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I have a background operation I would like to occur every 20 seconds in Rails given that some condition is true. It kicked off when a certain controller route is hit, and it looks like this

def startProcess
    argId = self.id
    t = Thread.new do
        while (Argument.isRunning(argId)) do
            puts "Thread ran"
            sleep 20

However, this code does absolutely nothing to my database unless I call "t.join" in which case my whole server is blocked for a long time (but it works).

Why can't the read commit ActiveRecords without being joined to the main thread? The thread calls methods that look something like

def sample
  model = Model.new()

but the models are not saved to the DB unless the thread is joined to the main thread. Why is this? I have been banging my head about this for hours.


The answer marked correct is technically correct, however this edit is to outline the solution I eventually used. The issues is that Ruby does not have true threading, so even once I got my DB connection working the Thread couldn't get processor time unless there was little traffic to the server.

Solution: start a new Heroku worker instance, point it at the same database, and make it execute a rake task that has the same functionality as the thread. Now everything works great.

share|improve this question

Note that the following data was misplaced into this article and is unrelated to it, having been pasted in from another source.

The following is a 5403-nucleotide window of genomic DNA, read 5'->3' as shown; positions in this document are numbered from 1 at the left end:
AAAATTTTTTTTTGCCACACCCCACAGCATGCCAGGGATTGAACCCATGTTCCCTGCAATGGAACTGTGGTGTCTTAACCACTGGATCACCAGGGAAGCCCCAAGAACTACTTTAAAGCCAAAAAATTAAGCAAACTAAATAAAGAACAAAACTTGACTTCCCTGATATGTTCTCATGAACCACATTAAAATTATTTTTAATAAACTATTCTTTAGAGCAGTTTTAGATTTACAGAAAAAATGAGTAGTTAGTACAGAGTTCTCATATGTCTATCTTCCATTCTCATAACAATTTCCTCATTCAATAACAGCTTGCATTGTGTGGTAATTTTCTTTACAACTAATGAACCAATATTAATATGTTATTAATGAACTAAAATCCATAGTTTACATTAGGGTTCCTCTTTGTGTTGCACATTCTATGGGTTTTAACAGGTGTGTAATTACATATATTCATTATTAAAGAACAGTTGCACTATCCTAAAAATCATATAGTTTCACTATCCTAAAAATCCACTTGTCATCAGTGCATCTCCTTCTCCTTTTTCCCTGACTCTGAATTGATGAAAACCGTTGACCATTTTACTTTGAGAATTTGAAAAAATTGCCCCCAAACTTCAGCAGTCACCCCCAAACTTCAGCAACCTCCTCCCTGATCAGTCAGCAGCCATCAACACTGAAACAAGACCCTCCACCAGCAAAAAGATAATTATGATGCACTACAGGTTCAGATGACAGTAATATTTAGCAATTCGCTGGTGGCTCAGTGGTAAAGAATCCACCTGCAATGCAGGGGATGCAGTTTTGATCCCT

There are better ways to do background jobs. Resque comes to mind. – pguardiario Sep 16 '12 at 5:13
up vote 3 down vote accepted

You need to re-establish the database connection:

ActiveRecord::Base.establish_connection Rails.env
share|improve this answer
Thank you so much for the fast reply! Where do I call this, and what is the reason for this? – hatboysam Sep 16 '12 at 3:23
In the new thread, somewhere before you start writing to the database. I'm not sure why it is necessary -- I've had to do it with forks because connections aren't shared amongst processes and I'm guessing in your case they aren't shared amongst threads. – Tanzeeb Khalili Sep 16 '12 at 3:27
Wow that is interesting. Is there some way to tell it to take the database config from my database.yml or do I have to copy and paste? – hatboysam Sep 16 '12 at 3:28
Updated my answer. It can take a string as a parameter to point to the entry in your database.yml, usually named after your rails env. – Tanzeeb Khalili Sep 16 '12 at 3:37
@TanzeebKhalili Just trying to understand why would a thread need a separate activerecord connection shouldn't it suppose take that same connection from main process – Viren Sep 16 '12 at 5:10

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